When One Person Makes You Feel You Can Change The World

Contrary to how I may appear on here – I am not actually the most confident person on the planet when it comes to face to face conversations.  I much prefer either being in my own company or being among a small select group of friends to being in a large group.

We are all different – it is how we get to show our differences that makes all the – well – difference.  More to the point – it is if we are given the right opportunity to show our differences in a way that can help others not feel so different.

I consider myself lucky to be able to write about my life and the challenges I face – if you want to scare the living daylights out of me feel free to ask me to tell someone about them face to face.  Especially if my reason for telling them is because I would like them to change something as a result.

So – last Friday evening saw me doing something which took me out of my comfort zone.  Being interviewed on camera about my personal blog as well as the challenges I face on a day to day basis.

The person who interviewed me is now someone who I would consider a good friend of mine.  In fact, in a way, you wouldn’t be reading this if it wasn’t for him giving me the confidence in my abilities as a Blogger (both by telling me repeatedly to my face and by telling other people in my earshot).

If you read Why Every Organisation Needs A John Coster you will get a taster of how he has given me the confidence to think I might be able to change the world bit by bit.

Not only has he been enthusiastic about my Blogging activities – he has also created a safe space where I can attempt to educate people about the challenges I face (as well as learning about the challenges faced by other people who have differing disabilities).

Trust me – after spending so much of my life feeling like I have to hide my sight problem (particularly the exact severity of it)  – feeling that I can talk about it without fear of being told to shut up is a dream come true.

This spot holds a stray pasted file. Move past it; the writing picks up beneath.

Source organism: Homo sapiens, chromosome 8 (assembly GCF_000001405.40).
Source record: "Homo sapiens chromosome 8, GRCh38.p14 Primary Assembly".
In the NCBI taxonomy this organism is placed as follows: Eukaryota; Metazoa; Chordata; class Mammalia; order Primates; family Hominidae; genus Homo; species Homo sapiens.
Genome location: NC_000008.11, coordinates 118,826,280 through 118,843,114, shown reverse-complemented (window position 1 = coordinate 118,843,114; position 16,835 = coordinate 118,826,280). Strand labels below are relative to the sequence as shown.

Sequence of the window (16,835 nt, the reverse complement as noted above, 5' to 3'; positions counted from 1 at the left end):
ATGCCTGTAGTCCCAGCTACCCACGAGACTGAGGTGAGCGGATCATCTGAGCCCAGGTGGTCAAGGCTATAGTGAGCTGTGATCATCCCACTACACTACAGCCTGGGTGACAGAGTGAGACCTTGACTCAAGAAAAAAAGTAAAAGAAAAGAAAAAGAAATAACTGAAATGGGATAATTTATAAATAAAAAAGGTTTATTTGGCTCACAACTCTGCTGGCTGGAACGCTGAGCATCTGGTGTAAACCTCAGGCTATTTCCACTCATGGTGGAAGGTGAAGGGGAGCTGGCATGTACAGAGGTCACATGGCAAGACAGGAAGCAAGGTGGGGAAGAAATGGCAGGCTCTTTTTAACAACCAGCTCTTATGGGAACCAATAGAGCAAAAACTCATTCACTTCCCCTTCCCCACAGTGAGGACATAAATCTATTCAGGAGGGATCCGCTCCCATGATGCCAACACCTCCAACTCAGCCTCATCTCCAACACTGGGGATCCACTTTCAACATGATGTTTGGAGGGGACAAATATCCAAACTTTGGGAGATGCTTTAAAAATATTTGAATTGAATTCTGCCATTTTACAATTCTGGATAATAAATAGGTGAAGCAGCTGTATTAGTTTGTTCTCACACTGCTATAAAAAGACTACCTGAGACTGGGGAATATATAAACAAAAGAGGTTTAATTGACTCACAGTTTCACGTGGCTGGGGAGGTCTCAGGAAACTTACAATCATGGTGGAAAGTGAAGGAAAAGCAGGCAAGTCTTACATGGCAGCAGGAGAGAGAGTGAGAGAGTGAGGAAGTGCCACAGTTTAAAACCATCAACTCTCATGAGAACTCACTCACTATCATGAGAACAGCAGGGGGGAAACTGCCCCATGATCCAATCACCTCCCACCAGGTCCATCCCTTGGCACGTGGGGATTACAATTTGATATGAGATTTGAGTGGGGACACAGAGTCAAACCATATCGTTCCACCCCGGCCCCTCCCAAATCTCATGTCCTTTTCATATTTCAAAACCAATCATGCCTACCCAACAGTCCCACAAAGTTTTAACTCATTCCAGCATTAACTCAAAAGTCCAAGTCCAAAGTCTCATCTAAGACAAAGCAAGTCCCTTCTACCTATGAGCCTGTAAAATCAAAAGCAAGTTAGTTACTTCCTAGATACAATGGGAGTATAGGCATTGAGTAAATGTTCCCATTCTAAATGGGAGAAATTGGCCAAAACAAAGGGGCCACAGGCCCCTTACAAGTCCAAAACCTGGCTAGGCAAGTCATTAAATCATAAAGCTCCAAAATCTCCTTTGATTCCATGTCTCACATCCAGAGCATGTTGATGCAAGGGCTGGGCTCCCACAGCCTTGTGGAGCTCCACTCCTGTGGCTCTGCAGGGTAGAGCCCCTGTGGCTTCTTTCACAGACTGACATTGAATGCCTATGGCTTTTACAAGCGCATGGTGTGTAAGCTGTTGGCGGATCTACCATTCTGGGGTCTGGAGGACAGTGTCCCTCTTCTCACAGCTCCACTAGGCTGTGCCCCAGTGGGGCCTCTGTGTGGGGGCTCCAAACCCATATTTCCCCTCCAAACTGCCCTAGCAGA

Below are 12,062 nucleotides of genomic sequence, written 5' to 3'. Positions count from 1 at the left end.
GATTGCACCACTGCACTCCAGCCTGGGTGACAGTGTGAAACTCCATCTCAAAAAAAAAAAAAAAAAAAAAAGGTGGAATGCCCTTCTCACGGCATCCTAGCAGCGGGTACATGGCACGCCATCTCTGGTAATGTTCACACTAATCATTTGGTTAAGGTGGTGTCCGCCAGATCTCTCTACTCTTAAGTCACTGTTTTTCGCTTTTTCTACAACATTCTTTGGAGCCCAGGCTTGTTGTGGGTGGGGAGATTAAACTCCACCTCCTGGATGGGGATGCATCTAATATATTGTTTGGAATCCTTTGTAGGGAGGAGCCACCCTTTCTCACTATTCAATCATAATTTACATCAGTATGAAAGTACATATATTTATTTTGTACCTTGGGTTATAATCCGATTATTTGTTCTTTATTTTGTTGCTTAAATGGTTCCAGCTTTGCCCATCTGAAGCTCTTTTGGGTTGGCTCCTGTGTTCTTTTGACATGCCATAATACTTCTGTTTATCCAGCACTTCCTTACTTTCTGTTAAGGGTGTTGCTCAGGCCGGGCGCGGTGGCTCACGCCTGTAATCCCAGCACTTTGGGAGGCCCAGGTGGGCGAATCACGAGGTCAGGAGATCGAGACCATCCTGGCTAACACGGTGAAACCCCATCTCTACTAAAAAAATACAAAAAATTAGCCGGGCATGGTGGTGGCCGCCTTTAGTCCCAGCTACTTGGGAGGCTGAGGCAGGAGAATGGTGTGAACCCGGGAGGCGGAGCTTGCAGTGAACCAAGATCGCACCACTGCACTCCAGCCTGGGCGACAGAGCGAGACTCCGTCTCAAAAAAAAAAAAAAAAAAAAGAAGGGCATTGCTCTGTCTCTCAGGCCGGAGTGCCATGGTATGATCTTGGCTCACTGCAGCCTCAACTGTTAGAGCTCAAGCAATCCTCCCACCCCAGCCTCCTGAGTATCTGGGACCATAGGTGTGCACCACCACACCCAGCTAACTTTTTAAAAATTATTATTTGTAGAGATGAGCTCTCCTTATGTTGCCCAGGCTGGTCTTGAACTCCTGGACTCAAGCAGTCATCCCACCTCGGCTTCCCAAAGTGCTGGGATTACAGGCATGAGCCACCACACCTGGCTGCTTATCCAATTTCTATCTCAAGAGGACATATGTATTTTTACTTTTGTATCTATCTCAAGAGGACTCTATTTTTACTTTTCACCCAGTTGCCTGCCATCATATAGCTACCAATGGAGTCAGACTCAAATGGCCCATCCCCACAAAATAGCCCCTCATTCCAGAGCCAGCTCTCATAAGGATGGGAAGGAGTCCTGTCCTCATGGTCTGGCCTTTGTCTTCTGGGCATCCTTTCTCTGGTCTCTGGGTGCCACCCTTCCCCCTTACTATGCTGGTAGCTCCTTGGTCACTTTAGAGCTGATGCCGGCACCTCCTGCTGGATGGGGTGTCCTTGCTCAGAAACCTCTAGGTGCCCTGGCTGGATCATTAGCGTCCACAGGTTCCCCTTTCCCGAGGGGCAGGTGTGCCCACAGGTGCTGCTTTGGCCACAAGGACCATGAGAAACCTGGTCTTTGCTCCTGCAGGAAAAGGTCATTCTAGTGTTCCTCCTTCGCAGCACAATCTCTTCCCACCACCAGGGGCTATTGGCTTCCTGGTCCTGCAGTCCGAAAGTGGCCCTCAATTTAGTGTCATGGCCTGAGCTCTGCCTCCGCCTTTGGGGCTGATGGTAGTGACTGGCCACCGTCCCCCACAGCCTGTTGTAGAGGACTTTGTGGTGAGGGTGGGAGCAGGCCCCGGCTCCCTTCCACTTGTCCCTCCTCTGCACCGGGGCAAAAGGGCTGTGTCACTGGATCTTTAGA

There is a twist as well.

I watched one of those documentaries about being “Black And British”.  It was the one which had been trailered by that clip with the posh black lady (I can’t remember her name – I think she was Baroness something or other) reeling off a list of what Black people are – I remember it went something like “we are people of vision, people of ability, people of culture”, etc.

As John was interviewing me I suddenly woke up to the fact that Disabled people can also reel off that list.  More to the point – I can reel off that list.  Because – guess what guys – I have a voice and what I have to say is important.  Whether or not you choose to take any notice of what I write or say is beside the point.

A quick trawl through inkyworld will show you that I am interested in all sorts of things, ranging from Politics, to Music, to “Visions on Inequality” (Justice for the marginalised in Society in other words), etc.  Yes, my sight does feature in it – but that is because it is an indelible part of me – wherever I go my sight comes with me.

You can ask a Police Officer about their job and what life was like before they joined up (as well as how they would like life to change now) – and they will be able to tell you all about it.  They can probably even quote Laws and things at you which you might not have realised actually exist.  They have been trained in Police work.

There is no actual training for having a lifelong sight problem.  I do not know what it is like to have true 20/20 vision (but it sounds scary).  I know two worlds – my “natural” blurry – out of focus – world and the world in which Society finds me more palatable to deal with – when I am wearing my glasses.  The contrasts between the two can sometimes be interesting – even for me.

I just hope that I can keep using my experiences to educate people.

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